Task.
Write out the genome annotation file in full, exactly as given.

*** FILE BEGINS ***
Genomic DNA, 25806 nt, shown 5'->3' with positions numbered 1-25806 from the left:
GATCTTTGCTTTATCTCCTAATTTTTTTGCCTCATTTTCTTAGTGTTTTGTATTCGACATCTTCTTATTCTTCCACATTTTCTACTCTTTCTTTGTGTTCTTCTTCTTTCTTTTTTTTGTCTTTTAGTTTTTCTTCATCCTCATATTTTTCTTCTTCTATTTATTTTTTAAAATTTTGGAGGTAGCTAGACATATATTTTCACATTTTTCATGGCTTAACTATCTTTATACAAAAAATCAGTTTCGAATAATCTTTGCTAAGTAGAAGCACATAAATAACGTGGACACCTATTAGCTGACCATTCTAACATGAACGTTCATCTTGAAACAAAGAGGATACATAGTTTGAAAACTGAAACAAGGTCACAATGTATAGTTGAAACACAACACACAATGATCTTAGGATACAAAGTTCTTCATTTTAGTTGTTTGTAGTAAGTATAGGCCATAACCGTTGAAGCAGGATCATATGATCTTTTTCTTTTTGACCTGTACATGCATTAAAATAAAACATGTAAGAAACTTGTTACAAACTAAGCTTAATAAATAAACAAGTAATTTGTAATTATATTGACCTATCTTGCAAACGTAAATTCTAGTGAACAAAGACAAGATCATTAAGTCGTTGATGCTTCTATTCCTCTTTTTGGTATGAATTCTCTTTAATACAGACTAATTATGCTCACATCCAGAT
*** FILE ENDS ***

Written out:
Genomic DNA, 25806 nt, shown 5'->3' with positions numbered 1-25806 from the left:
GATCTTTGCTTTATCTCCTAATTTTTTTGCCTCATTTTCTTAGTGTTTTGTATTCGACATCTTCTTATTCTTCCACATTTTCTACTCTTTCTTTGTGTTCTTCTTCTTTCTTTTTTTTGTCTTTTAGTTTTTCTTCATCCTCATATTTTTCTTCTTCTATTTATTTTTTAAAATTTTGGAGGTAGCTAGACATATATTTTCACATTTTTCATGGCTTAACTATCTTTATACAAAAAATCAGTTTCGAATAATCTTTGCTAAGTAGAAGCACATAAATAACGTGGACACCTATTAGCTGACCATTCTAACATGAACGTTCATCTTGAAACAAAGAGGATACATAGTTTGAAAACTGAAACAAGGTCACAATGTATAGTTGAAACACAACACACAATGATCTTAGGATACAAAGTTCTTCATTTTAGTTGTTTGTAGTAAGTATAGGCCATAACCGTTGAAGCAGGATCATATGATCTTTTTCTTTTTGACCTGTACATGCATTAAAATAAAACATGTAAGAAACTTGTTACAAACTAAGCTTAATAAATAAACAAGTAATTTGTAATTATATTGACCTATCTTGCAAACGTAAATTCTAGTGAACAAAGACAAGATCATTAAGTCGTTGATGCTTCTATTCCTCTTTTTGGTATGAATTCTCTTTAATACAGACTAATTATGCTCACATCCAGAT